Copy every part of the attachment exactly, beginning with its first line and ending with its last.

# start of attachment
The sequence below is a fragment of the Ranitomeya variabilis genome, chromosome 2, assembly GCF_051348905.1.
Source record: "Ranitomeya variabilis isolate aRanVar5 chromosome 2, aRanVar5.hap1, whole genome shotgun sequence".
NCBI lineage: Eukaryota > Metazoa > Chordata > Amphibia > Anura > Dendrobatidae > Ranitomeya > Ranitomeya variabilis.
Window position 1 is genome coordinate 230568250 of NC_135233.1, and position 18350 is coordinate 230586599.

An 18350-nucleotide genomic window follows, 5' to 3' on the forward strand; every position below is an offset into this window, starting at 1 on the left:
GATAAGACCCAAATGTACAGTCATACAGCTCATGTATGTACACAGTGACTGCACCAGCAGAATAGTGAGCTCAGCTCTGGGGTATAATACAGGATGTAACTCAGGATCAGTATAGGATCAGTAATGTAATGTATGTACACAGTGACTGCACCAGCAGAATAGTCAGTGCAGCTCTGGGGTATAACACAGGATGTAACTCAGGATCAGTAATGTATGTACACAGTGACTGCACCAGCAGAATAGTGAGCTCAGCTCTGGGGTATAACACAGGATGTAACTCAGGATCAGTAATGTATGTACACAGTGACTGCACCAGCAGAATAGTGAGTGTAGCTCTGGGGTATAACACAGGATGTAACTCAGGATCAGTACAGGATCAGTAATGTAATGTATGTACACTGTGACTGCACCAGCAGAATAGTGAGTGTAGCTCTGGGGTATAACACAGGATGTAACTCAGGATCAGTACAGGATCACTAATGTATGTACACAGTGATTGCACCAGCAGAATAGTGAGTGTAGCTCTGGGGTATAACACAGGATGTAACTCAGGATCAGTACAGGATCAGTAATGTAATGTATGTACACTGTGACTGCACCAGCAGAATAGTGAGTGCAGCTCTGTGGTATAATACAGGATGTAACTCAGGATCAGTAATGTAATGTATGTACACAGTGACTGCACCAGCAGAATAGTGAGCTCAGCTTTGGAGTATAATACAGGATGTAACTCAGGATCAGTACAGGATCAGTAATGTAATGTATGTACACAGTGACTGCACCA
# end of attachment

The sequence below is a fragment of the Ranitomeya variabilis genome, chromosome 2, assembly GCF_051348905.1.
Source record: "Ranitomeya variabilis isolate aRanVar5 chromosome 2, aRanVar5.hap1, whole genome shotgun sequence".
NCBI lineage: Eukaryota > Metazoa > Chordata > Amphibia > Anura > Dendrobatidae > Ranitomeya > Ranitomeya variabilis.
Window position 1 is genome coordinate 230568250 of NC_135233.1, and position 18350 is coordinate 230586599.

An 18350-nucleotide genomic window follows, 5' to 3' on the forward strand; every position below is an offset into this window, starting at 1 on the left:
GATAAGACCCAAATGTACAGTCATACAGCTCATGTATGTACACAGTGACTGCACCAGCAGAATAGTGAGCTCAGCTCTGGGGTATAATACAGGATGTAACTCAGGATCAGTATAGGATCAGTAATGTAATGTATGTACACAGTGACTGCACCAGCAGAATAGTCAGTGCAGCTCTGGGGTATAACACAGGATGTAACTCAGGATCAGTAATGTATGTACACAGTGACTGCACCAGCAGAATAGTGAGCTCAGCTCTGGGGTATAACACAGGATGTAACTCAGGATCAGTAATGTATGTACACAGTGACTGCACCAGCAGAATAGTGAGTGTAGCTCTGGGGTATAACACAGGATGTAACTCAGGATCAGTACAGGATCAGTAATGTAATGTATGTACACTGTGACTGCACCAGCAGAATAGTGAGTGTAGCTCTGGGGTATAACACAGGATGTAACTCAGGATCAGTACAGGATCACTAATGTATGTACACAGTGATTGCACCAGCAGAATAGTGAGTGTAGCTCTGGGGTATAACACAGGATGTAACTCAGGATCAGTACAGGATCAGTAATGTAATGTATGTACACTGTGACTGCACCAGCAGAATAGTGAGTGCAGCTCTGTGGTATAATACAGGATGTAACTCAGGATCAGTAATGTAATGTATGTACACAGTGACTGCACCAGCAGAATAGTGAGCTCAGCTTTGGAGTATAATACAGGATGTAACTCAGGATCAGTACAGGATCAGTAATGTAATGTATGTACACAGTGACTGCACCA